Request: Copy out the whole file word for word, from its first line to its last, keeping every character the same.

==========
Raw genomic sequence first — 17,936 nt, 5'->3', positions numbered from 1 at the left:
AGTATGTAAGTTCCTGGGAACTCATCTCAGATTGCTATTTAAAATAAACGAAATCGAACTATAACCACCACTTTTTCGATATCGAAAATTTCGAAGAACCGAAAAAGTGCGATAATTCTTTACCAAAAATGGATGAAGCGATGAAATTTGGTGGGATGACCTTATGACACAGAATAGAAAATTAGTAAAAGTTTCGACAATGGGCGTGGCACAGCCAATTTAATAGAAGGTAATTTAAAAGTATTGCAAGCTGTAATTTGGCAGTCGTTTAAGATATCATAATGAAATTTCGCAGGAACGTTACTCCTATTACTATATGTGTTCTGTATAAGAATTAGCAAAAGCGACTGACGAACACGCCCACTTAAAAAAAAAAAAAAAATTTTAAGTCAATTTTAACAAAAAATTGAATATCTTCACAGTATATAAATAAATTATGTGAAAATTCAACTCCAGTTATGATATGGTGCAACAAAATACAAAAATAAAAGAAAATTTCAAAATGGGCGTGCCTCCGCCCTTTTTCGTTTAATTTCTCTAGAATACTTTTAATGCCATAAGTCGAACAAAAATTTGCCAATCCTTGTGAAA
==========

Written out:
Raw genomic sequence first — 17,936 nt, 5'->3', positions numbered from 1 at the left:
AGTATGTAAGTTCCTGGGAACTCATCTCAGATTGCTATTTAAAATAAACGAAATCGAACTATAACCACCACTTTTTCGATATCGAAAATTTCGAAGAACCGAAAAAGTGCGATAATTCTTTACCAAAAATGGATGAAGCGATGAAATTTGGTGGGATGACCTTATGACACAGAATAGAAAATTAGTAAAAGTTTCGACAATGGGCGTGGCACAGCCAATTTAATAGAAGGTAATTTAAAAGTATTGCAAGCTGTAATTTGGCAGTCGTTTAAGATATCATAATGAAATTTCGCAGGAACGTTACTCCTATTACTATATGTGTTCTGTATAAGAATTAGCAAAAGCGACTGACGAACACGCCCACTTAAAAAAAAAAAAAAAATTTTAAGTCAATTTTAACAAAAAATTGAATATCTTCACAGTATATAAATAAATTATGTGAAAATTCAACTCCAGTTATGATATGGTGCAACAAAATACAAAAATAAAAGAAAATTTCAAAATGGGCGTGCCTCCGCCCTTTTTCGTTTAATTTCTCTAGAATACTTTTAATGCCATAAGTCGAACAAAAATTTGCCAATCCTTGTGAAA